Changes in care: capacity and decision making

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Admiral Nurses are dementia specialist nurses who provide the compassionate one-to-one support, expert guidance and practical solutions that help families face dementia with more confidence. This leaflet has been written by Admiral Nurses to help you understand the issue of capacity.

Dementia is a progressive condition which can affect a person’s ability to make decisions and to look after themselves. As dementia progresses, the person might need the help of their family and friends to make decisions about their health, their care, their finances and their living arrangements.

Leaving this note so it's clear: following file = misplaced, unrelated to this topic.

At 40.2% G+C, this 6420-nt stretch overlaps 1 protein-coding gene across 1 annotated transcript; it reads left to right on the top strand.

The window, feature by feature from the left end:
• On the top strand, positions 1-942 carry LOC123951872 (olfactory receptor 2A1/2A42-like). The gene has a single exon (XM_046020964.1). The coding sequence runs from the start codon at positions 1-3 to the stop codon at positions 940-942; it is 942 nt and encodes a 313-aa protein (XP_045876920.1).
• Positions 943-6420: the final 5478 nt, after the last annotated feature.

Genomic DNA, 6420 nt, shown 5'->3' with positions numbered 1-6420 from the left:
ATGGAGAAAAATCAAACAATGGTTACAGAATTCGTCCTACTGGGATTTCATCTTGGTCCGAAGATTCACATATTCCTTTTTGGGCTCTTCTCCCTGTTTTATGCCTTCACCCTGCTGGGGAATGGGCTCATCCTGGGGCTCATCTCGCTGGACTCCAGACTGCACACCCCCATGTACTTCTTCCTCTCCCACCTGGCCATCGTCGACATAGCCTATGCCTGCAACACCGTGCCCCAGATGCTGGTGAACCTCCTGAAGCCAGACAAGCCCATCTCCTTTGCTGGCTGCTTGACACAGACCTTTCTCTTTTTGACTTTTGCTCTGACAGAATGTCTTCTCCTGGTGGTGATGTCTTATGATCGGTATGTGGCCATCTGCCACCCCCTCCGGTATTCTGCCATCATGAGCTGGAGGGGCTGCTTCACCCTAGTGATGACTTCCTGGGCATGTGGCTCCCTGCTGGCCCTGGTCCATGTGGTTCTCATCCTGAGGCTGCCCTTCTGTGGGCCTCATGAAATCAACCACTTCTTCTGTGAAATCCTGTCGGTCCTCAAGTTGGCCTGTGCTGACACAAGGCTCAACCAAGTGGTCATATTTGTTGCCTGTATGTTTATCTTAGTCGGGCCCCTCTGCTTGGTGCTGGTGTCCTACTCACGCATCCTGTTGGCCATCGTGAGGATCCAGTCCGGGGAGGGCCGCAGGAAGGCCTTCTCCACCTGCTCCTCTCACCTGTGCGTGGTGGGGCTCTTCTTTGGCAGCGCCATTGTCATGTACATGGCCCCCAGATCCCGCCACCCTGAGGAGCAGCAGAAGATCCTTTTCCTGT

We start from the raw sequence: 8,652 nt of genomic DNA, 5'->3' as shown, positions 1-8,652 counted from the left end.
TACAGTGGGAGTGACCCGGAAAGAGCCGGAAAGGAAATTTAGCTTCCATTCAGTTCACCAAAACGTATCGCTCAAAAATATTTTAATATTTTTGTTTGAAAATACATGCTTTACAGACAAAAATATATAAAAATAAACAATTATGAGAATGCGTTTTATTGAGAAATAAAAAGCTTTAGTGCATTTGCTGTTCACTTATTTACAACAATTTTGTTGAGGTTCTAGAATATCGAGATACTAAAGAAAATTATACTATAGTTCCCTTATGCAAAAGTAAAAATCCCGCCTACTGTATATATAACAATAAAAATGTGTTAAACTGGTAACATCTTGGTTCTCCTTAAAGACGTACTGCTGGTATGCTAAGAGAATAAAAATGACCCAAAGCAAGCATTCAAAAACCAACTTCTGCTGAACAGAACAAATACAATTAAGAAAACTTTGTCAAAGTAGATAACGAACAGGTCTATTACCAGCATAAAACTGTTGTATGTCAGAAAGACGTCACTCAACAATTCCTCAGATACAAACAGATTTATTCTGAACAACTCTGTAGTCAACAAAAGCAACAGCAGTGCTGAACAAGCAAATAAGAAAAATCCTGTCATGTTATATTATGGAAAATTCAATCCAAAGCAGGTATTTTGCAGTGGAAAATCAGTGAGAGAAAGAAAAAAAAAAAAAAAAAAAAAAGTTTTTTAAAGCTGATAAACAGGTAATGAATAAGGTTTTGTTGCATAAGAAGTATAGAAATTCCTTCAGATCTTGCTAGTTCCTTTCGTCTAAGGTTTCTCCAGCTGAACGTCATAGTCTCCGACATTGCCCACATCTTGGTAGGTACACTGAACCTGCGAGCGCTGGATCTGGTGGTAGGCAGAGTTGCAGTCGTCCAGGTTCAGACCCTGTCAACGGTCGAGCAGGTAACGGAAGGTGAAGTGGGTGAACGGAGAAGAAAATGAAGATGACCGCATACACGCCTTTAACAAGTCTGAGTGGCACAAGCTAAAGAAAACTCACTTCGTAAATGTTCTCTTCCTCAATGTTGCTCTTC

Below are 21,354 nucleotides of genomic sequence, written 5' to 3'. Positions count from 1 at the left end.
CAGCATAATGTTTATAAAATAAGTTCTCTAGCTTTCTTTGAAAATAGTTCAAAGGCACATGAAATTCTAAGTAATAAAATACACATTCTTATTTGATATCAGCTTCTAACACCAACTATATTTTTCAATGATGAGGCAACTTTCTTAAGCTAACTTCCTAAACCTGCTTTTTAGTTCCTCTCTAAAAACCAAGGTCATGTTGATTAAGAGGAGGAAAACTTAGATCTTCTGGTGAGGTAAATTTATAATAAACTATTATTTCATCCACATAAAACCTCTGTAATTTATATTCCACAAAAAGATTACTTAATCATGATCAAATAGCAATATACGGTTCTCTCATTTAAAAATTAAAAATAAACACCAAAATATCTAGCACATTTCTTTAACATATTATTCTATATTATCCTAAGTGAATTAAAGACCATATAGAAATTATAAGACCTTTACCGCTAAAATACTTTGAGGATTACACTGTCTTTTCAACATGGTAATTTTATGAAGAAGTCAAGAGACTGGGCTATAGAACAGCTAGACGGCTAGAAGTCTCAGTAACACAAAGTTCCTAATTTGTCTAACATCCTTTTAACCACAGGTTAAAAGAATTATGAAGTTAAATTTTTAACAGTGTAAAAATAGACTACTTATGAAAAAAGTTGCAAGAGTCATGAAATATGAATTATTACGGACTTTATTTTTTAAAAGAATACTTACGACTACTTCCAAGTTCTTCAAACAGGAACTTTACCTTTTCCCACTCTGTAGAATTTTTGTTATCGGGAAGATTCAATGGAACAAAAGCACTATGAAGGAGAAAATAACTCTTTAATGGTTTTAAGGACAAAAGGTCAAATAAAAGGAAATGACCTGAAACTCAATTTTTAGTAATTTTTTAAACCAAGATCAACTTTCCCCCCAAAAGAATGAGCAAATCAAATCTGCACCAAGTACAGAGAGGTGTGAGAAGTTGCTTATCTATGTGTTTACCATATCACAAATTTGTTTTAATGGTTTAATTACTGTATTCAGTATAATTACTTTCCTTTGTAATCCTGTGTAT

What is capacity?

Capacity is a legal term, concerning whether someone is able to make important decisions.

It should always be assumed a person has the capacity to make the decision in question unless evidence clearly proves otherwise.

To have capacity to make a decision, a person must be able to understand the information relevant to the particular decision they are making; be able to retain that information long enough to make the decision; weigh up the information as part of their decision making process; and be able to communicate that decision to others.

For a person with dementia, there may come a time when they no longer have the capacity to make decisions concerning their health, or finances – but this can change, depending on the decision to be made, and the person’s health status at the time. For example, a person might lose capacity due to a period of illness but regain it again afterwards. They might also have capacity to make some decisions but not others.